Nitrogen and carbon isotope studies also support a Neanderthal diet focused on meat. Collagen obtained directly from at least a dozen Neanderthal bones from sites in France, Belgium, and Croatia reveal that Neanderthals were top-level carnivores who obtained most of their dietary protein from large herbivores (Richards & Trinkaus 2009, Bocherens 2009). Nevertheless, there is evidence that Neanderthals incorporated smaller animals and plant foods into their diets too. For instance, Neanderthals collected small game such as tortoises, shellfish, hares, rabbits, and birds in the Mediterranean region, and this trend increased dramatically just prior to or within the MP/UP transition (Stiner 2006). At the site of Vanguard Cave, Gibraltar, a small assemblage of mollusks was found, in addition to a few marine mammal bones (monk seal and dolphin) with cut-marks, indicating that Neanderthals exploited marine resources when they had the opportunity (Stringer et al. 2008).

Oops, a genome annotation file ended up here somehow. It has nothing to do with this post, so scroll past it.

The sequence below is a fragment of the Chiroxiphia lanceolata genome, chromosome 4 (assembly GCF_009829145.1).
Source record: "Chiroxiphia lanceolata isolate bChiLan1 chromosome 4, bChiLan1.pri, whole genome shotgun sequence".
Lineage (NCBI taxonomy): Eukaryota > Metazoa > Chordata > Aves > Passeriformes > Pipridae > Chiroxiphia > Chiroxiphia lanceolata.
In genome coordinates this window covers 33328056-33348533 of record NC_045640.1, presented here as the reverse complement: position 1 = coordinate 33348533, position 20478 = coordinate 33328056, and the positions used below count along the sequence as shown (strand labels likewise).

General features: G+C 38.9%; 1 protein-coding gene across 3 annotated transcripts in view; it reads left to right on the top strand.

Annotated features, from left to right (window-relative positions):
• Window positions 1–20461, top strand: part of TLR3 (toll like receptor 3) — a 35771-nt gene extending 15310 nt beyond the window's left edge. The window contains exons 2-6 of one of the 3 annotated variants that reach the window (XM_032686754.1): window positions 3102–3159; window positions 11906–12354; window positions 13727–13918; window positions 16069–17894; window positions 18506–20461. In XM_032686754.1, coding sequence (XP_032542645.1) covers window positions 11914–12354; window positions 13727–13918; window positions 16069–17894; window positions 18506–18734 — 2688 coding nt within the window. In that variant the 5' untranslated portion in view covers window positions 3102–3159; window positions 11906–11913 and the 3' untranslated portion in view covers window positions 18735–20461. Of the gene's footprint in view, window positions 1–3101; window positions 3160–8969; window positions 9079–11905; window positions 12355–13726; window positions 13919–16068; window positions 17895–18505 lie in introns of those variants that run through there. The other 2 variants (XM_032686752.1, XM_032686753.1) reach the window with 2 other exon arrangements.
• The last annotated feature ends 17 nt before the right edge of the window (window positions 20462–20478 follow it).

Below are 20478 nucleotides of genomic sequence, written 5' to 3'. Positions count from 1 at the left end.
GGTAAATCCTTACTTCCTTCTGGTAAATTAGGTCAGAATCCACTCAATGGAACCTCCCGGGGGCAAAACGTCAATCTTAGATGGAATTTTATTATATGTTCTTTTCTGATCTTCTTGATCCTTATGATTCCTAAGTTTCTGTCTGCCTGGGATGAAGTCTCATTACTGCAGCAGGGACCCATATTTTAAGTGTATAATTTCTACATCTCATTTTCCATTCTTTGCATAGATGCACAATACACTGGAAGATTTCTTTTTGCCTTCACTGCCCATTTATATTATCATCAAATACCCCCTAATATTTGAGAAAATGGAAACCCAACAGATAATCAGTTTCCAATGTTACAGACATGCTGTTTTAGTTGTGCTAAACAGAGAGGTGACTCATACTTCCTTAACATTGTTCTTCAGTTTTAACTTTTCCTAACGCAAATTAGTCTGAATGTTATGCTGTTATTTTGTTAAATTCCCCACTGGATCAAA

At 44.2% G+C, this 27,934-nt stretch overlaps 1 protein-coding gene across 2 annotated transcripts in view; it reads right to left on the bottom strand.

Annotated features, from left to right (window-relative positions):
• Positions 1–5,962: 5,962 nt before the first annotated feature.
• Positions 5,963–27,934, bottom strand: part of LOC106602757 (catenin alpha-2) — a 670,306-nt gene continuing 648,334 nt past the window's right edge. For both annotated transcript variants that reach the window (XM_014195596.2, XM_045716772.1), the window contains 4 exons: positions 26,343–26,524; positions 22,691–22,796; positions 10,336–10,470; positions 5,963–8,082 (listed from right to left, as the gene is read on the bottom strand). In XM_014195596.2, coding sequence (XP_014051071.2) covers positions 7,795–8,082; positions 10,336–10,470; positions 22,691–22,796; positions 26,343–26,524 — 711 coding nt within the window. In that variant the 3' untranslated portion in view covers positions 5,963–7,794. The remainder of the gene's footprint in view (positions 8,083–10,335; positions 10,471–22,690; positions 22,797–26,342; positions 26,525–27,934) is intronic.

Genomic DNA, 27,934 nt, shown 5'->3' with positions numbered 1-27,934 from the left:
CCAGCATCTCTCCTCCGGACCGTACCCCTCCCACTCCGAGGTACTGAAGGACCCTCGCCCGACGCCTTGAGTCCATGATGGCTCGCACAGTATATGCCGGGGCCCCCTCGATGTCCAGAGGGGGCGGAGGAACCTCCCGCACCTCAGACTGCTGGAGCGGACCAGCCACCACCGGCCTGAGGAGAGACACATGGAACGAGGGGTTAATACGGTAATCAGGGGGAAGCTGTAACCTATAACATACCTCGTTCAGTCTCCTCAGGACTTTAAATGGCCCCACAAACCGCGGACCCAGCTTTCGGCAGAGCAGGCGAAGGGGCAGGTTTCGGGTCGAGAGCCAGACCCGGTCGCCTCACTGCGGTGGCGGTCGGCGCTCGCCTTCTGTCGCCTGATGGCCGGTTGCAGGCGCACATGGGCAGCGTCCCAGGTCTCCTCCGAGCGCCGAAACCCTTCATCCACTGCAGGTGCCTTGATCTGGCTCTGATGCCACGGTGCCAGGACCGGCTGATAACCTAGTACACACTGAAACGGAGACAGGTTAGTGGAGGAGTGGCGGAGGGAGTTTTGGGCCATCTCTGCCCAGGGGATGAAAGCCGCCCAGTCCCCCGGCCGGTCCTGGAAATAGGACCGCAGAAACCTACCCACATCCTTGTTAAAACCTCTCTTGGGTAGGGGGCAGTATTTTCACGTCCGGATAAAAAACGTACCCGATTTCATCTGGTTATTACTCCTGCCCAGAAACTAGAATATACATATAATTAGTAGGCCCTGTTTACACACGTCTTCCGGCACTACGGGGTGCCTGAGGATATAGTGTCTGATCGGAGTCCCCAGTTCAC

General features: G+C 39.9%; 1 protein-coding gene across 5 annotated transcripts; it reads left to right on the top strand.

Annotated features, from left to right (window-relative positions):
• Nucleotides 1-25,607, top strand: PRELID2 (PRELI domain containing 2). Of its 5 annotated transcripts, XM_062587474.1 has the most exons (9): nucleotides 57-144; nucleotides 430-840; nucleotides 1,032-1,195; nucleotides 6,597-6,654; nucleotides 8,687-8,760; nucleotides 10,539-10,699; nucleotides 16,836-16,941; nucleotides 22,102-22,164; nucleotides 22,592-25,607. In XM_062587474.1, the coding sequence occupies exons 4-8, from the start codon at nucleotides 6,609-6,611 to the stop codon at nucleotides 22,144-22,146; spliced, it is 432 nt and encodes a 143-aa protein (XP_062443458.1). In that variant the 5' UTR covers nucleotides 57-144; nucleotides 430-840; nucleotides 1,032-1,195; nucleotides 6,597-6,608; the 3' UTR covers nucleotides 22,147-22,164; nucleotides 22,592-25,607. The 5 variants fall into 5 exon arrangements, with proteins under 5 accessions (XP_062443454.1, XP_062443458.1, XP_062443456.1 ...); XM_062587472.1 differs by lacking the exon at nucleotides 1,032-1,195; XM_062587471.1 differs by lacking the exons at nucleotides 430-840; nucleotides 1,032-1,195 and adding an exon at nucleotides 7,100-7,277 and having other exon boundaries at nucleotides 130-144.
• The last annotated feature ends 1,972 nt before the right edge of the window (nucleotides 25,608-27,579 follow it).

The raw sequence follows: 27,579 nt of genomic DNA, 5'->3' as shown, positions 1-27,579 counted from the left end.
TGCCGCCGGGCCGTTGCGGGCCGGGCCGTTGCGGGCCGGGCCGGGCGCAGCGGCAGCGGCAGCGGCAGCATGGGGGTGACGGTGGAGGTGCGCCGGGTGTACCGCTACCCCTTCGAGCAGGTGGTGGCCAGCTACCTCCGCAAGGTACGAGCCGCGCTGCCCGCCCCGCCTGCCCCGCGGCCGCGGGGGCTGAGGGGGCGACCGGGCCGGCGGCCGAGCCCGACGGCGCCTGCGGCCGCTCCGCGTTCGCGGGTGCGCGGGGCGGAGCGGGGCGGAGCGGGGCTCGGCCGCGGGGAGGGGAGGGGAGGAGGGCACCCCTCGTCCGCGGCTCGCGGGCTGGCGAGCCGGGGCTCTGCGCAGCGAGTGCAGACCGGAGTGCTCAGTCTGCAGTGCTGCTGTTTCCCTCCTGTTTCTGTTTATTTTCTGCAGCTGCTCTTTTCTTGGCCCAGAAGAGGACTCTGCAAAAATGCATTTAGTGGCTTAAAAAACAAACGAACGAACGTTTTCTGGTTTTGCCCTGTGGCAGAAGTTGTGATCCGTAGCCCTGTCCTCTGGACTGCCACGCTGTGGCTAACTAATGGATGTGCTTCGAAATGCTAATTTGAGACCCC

There is also evidence that Neanderthals occasionally practiced cannibalism — at the site of Moula-Guercy, France, a number of Neanderthal remains were found with butchery marks indicating defleshing and marrow extraction. The similarity between the butchery marks on the Neanderthal bones and those on deer suggests the Neanderthals were consuming their dead for food (Defleur et al. 1999). Finally, there is evidence that Neanderthals consumed plant resources. Starch grains from legumes, date palms, and other plants — some of them exhibiting the transformations that happen during cooking — have been found preserved in dental calculus of Neanderthals from Shanidar, Iraq, and Spy, Belgium (Henry et al. 2011). In addition, a large assemblage of charred seeds and fruits (legumes, acorns, pistachios) were recovered from the Mousterian levels at Kebara Cave, Israel (Lev et al. 2005), and phytoliths recovered from sediments at Amud Cave suggest the consumption of grasses (Madella et al. 2002).